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<BLOCKQUOTE>quote:</font><HR>Originally posted by lcm1947:

Never mind the above post of mine. I have the info. So it's an assault rifle that shoots a 7.92x33 Kurz cartridge. It was first developed in 1940-1941 for the MKB42 assault rifle also known as the Sturmgewehr rifle or Stg-44. It's actually a short version of the standard 7.92 (8mm ) Mauser cartridge. It is a medium range cartridge designed to increase infantry firepower by permitting more accurate and controlled full automatic fire. Which is not possible from lightweight shoulder weapons using full powered cartridges such as the 30-06 or 8mm Mauser. The Russia's actually copied it and brought out one of thier own. It doesn't say what it was called but I'll look and see if I can't find it. It would be interesting knowing this since CM2 should include it. The rifle weighted 10 - 11 pds and had a 16in barrel with a 30 round clip. It used a 125 gr. bullet and the MV was 2247 with a ME of 1408. The Me stands for Muzzle energy. It goes on to say that it is an excellent round for close combat. Very interesting. Boy, it sure looks ****ty. A little short, fat round. Ugly !<HR></BLOCKQUOTE>

Yep Icm, the MP44/Stg.44 is the granddaddy of the modern assault rifle. The Soviet "copy" that you're thinking of is the legendary AK-47 (more common in some places than water), which was introduced in 1947 (hence the numeric designation). I wouldn't say the 'ol AK-47 was a direct copy, but legend goes that Kalashnikov(sp?) was a tanker during WWII. Supposedly, he came across a captured MP44, liked the idea, and drew inspiration. If you get into the guts of them both, they're pretty different but the fact remains is this: the MP44 was the first service weapon to fill the characteristics you've described of a controlled automatic fire capability, shorter rifle cartridge, etc. From what I understand, several well known post-war rifles have deep roots in the MP44.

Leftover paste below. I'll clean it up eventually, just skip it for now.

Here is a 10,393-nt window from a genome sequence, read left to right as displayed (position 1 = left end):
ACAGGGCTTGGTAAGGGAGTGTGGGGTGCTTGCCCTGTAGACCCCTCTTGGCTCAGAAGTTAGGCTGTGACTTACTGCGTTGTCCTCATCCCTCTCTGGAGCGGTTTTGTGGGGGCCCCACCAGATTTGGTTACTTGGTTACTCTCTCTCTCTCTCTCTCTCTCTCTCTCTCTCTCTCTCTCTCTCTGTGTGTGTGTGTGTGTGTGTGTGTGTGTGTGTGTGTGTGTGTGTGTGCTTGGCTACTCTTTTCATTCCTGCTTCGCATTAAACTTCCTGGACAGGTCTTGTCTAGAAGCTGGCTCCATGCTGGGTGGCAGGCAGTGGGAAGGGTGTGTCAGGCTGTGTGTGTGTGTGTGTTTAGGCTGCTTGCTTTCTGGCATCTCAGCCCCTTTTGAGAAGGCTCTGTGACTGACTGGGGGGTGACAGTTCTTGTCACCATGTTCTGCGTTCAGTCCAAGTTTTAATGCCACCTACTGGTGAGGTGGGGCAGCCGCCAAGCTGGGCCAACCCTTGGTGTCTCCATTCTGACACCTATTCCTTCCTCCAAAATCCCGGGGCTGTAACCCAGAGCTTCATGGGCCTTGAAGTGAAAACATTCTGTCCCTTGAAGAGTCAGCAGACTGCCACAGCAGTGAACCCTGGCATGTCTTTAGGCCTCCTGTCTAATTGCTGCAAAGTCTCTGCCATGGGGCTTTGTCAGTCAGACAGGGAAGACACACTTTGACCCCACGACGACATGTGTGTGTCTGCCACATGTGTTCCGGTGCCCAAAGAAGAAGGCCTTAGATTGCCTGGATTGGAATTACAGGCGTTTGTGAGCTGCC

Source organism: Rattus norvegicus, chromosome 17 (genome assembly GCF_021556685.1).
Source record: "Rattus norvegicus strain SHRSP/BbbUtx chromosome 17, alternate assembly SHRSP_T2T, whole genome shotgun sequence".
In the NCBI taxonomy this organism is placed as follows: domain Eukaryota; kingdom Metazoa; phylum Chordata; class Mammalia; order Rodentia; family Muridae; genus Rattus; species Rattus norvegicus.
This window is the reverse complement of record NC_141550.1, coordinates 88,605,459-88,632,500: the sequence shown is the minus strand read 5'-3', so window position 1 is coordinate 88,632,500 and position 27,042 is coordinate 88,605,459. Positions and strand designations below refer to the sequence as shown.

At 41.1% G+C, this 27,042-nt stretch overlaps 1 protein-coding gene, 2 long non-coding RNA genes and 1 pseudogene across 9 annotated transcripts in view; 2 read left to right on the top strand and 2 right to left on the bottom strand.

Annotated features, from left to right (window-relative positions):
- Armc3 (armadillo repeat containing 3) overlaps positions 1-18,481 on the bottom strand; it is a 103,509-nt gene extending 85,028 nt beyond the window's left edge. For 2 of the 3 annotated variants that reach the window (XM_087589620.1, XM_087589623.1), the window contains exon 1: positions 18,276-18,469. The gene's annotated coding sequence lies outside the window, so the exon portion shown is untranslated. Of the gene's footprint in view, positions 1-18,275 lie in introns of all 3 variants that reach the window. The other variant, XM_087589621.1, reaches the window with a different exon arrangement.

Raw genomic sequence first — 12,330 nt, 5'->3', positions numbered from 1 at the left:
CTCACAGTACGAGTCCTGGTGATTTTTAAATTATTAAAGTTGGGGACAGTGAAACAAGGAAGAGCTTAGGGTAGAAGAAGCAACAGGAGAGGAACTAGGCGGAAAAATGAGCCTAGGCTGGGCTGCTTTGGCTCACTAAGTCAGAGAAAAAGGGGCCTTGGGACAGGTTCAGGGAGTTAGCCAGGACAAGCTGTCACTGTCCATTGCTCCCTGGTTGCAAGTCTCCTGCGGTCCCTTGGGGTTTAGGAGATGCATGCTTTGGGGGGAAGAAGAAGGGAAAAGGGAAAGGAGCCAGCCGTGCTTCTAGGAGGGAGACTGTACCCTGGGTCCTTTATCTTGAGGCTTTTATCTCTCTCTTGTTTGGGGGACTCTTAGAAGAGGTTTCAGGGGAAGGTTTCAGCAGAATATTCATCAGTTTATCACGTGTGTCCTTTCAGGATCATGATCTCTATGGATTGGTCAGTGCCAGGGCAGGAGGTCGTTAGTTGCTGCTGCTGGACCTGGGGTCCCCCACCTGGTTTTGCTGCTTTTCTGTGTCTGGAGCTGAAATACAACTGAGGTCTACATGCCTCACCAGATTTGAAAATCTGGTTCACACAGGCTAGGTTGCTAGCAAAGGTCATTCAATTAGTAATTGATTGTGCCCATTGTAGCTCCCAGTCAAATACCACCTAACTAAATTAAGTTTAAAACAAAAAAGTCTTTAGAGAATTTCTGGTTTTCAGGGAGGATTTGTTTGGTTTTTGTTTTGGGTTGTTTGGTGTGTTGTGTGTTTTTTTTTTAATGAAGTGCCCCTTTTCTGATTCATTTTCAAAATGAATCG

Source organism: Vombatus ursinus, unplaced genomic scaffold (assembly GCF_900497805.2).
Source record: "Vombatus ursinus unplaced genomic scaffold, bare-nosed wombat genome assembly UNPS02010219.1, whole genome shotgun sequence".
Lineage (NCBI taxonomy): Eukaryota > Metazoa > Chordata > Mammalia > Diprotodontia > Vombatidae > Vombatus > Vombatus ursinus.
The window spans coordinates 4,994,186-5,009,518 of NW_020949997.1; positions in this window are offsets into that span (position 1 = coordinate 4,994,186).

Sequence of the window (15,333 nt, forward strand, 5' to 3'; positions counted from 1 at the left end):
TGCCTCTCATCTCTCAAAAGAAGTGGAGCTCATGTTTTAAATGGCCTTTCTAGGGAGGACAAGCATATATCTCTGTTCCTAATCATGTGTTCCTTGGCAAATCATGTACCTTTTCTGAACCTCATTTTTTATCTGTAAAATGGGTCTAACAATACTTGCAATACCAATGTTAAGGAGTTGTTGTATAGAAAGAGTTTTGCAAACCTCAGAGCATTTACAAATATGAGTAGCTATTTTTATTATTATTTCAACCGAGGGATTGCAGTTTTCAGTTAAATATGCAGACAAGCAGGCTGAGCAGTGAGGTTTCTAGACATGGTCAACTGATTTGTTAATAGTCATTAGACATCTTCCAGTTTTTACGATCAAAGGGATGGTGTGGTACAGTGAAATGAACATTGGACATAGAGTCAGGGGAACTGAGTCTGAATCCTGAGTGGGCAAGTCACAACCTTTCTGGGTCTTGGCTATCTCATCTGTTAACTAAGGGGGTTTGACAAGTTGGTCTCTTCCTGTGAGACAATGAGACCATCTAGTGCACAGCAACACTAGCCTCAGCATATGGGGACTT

If you dig around the history of it, it almost never came to be if Hitler found out about the development program early on which is why it has the MP designation at first (Machine Pistole?) like the MP38/40.

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k_150w_jpg.jpg

Mikhail Timofeevich Kalashnikov

Over 70 million sold!

This guy's pedestal goes into the pantheon next to John Browning and John Garand.

Sorry you find the 7.62 x 39mm unappealing. What the cartridge lacks in body styling, it makes up for with sheer functionality.

You won't find them in CM2, though, as the AK47 and this cartridge did not enter service until 1947.

The correct measure of bullet energy is foot-pounds, or the metric equivalent. The BAR would have considerably greater energy than the intermediate rounds (as used by StG44 and AK47), with the difference more pronounced at longer ranges. This would matter against vehicles or buildings, but far less against soft targets. At 300m or even 500m, all these bullets are devastating and incapacitating against humans. Anything beyond incapacitation is overkill.

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Actually the direct descendant of the

StG.45(M) is the CETME rifle followed by the excellant HK G3 rifle series. The designer of the StG.45 under Mauser later became the head engineer of the new Heckler&Koch facility on the same grounds of the old Mauser Werks plant in Oberndorf am Neckar. For more info check out http://www.hkpro.com/g3.htm